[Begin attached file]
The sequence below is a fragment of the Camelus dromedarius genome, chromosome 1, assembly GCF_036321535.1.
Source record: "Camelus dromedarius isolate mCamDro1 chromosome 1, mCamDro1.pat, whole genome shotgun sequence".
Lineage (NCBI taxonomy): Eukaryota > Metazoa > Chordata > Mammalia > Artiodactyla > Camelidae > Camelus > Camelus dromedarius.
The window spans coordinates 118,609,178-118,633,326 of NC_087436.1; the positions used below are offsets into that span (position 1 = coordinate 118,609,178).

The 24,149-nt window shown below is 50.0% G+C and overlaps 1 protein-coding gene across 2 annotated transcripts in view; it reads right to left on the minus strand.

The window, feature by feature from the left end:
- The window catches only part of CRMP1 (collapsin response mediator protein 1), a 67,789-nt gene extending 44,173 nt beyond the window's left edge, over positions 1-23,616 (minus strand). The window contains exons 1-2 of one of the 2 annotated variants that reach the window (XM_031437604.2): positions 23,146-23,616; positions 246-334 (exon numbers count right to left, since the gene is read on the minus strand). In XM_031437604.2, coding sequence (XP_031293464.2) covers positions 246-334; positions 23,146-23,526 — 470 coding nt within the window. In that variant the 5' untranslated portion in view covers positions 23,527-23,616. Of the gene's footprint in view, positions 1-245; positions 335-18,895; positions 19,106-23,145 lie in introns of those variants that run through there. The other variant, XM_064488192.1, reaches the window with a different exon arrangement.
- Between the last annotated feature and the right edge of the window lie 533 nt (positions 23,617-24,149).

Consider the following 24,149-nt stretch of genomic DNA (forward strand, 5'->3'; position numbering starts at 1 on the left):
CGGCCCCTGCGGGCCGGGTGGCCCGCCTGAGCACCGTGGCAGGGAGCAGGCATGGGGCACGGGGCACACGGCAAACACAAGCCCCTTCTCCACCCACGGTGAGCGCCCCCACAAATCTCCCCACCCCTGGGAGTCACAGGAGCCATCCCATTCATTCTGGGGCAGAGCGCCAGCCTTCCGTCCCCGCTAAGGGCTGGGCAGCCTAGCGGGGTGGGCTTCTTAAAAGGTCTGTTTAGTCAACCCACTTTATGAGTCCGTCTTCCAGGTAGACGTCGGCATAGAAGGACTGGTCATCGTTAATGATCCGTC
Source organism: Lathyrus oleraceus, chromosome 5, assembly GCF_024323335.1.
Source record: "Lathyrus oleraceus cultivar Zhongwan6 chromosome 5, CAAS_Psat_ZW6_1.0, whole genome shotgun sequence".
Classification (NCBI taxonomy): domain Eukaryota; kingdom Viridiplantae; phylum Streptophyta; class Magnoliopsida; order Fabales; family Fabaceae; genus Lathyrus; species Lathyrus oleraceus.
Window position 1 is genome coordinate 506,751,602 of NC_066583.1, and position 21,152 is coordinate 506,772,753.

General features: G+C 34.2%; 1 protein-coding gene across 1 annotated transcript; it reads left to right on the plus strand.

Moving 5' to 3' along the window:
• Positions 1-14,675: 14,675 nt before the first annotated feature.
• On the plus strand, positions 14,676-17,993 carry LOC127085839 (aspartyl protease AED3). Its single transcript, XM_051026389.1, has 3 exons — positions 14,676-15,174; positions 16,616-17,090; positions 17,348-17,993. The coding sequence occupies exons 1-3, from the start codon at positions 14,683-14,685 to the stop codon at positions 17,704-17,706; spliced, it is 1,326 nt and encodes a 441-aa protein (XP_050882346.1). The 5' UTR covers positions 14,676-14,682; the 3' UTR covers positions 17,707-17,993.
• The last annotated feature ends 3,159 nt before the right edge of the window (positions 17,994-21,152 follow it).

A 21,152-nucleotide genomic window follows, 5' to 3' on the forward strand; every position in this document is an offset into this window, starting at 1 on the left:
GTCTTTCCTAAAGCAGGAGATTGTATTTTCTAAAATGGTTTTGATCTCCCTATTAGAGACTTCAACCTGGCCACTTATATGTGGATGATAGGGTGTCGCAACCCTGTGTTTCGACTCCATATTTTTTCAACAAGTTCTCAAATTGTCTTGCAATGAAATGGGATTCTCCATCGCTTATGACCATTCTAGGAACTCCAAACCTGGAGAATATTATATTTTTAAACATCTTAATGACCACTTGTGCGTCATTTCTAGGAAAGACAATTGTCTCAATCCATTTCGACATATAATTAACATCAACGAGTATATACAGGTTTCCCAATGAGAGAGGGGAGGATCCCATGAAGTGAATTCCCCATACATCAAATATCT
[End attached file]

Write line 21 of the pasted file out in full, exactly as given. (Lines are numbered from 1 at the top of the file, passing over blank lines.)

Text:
GTCTTTCCTAAAGCAGGAGATTGTATTTTCTAAAATGGTTTTGATCTCCCTATTAGAGACTTCAACCTGGCCACTTATATGTGGATGATAGGGTGTCGCAACCCTGTGTTTCGACTCCATATTTTTTCAACAAGTTCTCAAATTGTCTTGCAATGAAATGGGATTCTCCATCGCTTATGACCATTCTAGGAACTCCAAACCTGGAGAATATTATATTTTTAAACATCTTAATGACCACTTGTGCGTCATTTCTAGGAAAGACAATTGTCTCAATCCATTTCGACATATAATTAACATCAACGAGTATATACAGGTTTCCCAATGAGAGAGGGGAGGATCCCATGAAGTGAATTCCCCATACATCAAATATCT